Last Train Home might not be as deep as some management sims or as broad in scope as other RTS games. However, it combines the best of both styles with some smart and welcome improvements that give it a strong identity. Combine that with a unique story and brilliant presentation, and you’ve got yourself a strong candidate for one of the best in the genre.
Just when Tactica’s combat feels like it steps into its own, the game ends. Atlus definitely played it safe by easing players into the basics and gradually giving them more freedom to use all of Tactica’s tools, but the moment where everything clicks and all the systems work together happens a little too late. There's a lot of potential here, though, and I hope this isn't the last time Atlus brings tactics to the shadow world.
Like A Dragon Gaiden: The Man Who Erased His Name may be a side story in RGG Studio’s long-running Yakuza franchise, but it’s also one of the biggest steps forward in quality and thoughtful design that the series has seen in years.
Total War Pharoah doesn’t reinvent the wheel, but it does introduce a handful of promising and sometimes deep new ways to approach the familiar formula. Combat is still hit-and-miss, but the approach to history and empire-building are among the best in the Total War series.
A more coherent story and confident use of setting could've helped Ad Infinitum live up to its full potential. The dilapidated mansion, nightmare trenches, and horrible creatures still give it a unique identity that goes some way toward making up for the narrative shortcomings. However, I hope there's a "next time" for Hekate and Ad Infinitum and a chance for both to play into their strengths.
In an ideal world, the remasters probably would have worked better as proper remakes. Baten Kaitos and Origins’ pre-rendered backgrounds were gorgeous on the Gamecube, and they’re just as lovely now. Some aspects would have benefited from more improvement, though. Character animations, limited dialogue illustrations, awkward battle structures, and wonky localization weren’t great at the time and don’t hold up quite so well. Both games are still worth experiencing, but there are a few more hurdles to enjoying them than there should be.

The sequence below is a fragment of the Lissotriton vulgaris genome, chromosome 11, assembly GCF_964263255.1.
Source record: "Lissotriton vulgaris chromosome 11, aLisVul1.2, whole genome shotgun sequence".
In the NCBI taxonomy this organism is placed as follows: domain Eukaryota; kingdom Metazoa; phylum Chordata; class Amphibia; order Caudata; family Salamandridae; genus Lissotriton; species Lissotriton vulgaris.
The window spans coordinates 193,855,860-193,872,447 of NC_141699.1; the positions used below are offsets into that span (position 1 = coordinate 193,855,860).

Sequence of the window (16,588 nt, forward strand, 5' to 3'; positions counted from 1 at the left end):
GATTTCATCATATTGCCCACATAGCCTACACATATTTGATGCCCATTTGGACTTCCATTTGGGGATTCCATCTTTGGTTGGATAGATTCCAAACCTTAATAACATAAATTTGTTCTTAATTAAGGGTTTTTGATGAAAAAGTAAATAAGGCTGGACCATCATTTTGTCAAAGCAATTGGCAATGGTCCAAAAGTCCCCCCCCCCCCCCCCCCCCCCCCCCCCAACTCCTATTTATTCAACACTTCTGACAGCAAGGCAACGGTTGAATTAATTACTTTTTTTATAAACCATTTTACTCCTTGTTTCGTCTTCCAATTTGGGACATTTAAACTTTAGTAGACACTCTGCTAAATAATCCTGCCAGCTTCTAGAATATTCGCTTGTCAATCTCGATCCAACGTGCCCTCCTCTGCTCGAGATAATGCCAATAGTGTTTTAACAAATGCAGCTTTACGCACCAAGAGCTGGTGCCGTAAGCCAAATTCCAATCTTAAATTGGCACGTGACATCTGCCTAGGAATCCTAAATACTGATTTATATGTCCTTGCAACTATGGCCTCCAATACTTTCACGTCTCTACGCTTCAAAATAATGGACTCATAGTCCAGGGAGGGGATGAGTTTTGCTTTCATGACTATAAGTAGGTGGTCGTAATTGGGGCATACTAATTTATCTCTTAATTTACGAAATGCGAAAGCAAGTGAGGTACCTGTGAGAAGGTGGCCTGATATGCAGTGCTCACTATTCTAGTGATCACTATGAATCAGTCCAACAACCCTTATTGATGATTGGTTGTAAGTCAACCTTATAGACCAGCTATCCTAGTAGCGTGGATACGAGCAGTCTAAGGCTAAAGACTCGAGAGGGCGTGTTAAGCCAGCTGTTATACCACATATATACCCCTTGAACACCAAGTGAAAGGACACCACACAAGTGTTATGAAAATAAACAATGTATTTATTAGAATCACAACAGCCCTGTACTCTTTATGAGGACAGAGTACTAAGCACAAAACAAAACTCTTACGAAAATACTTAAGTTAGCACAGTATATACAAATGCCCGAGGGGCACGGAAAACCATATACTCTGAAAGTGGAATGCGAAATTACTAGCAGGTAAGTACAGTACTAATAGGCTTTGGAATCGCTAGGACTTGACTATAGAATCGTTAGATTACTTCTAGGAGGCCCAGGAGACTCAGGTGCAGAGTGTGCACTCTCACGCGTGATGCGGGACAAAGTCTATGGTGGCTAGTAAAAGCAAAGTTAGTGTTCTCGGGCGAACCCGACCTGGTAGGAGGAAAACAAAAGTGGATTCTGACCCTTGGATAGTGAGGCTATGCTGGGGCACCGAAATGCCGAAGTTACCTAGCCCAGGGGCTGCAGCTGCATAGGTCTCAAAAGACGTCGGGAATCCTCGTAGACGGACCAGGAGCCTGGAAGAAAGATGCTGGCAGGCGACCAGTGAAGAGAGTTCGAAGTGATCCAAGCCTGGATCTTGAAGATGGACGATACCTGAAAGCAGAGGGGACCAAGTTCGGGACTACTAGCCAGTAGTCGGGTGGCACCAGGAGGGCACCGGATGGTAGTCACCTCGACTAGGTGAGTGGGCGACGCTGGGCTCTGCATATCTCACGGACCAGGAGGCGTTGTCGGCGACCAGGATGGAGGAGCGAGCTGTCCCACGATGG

Sea of Stars aims for, well, the stars, but lands somewhere a bit lower. Its charming world and brilliant combat carry much of the adventure. However, when Sea of Stars wants very much to be a narrative-driven game with a big cast of characters, it’s difficult to overlook the story’s shortcomings.
Armored Core 6 is the essence of a soft reboot. It has the unenviable task of drawing newcomers to a niche, sometimes overly challenging series without changing too much of what made fans like it to begin with. The result is a mixed experience that, while it has some shining moments of brilliance, feels a bit loose and never plays to its strengths.
Baldur’s Gate 3 is unforgettable and one of the best experiences I’ve had in games. I may have just finished my lengthy first playthrough, but I’m already eager to delve further and push the boundaries of what’s possible in this exceptional world that Larian created.
Stray Gods is ambitious in its goals, and while the road Summerfall and co. take to reach them is rough and uneven, I won’t be forgetting Grace’s tale anytime soon. It’s a clever format, and the unfulfilled potential makes me excited for future attempts to meld games and theater.
Age of Wonders 4 might be overwhelming at first, but it's brimming with potential and gives you the tools to tell unique stories with your chosen hero. The nearly decade-long gap between releases gave Triumph the chance to polish Age of Wonders 3's weak points and come up with substantial improvements to combat and presentation. The result is one of the best grand strategy games in ages.
Everspace 2 might seem like more of the same, especially thanks to its plodding prologue, but there's more going on here than you see at first glance. There's a stronger sense of place, better story, and more interesting cast that feel like they fulfill the original game's potential. Exploration is better than ever, and while combat hasn't changed too much, the careful balancing act of managing your resources makes every encounter feel fresh and exciting.
Company of Heroes 3 is a splendid and rewarding RTS game. Tense battles, brilliant map design, and streamlined unit management make it easily one of the best in the genre, with the Italian campaign acting as an exciting blueprint for the series’ future. If Relic wants to use Company of Heroes to tell serious and significant stories, though, the team needs to commit to actually doing that beyond just giving them a surface treatment.
Octopath Traveler II does what an excellent sequel should. Instead of breaking new ground left and right, it improves on the original in nearly every way and feels more confident about the stories it tells. There’s still room for improvement in some of its stiffer areas, but Octopath II is a sterling achievement all around.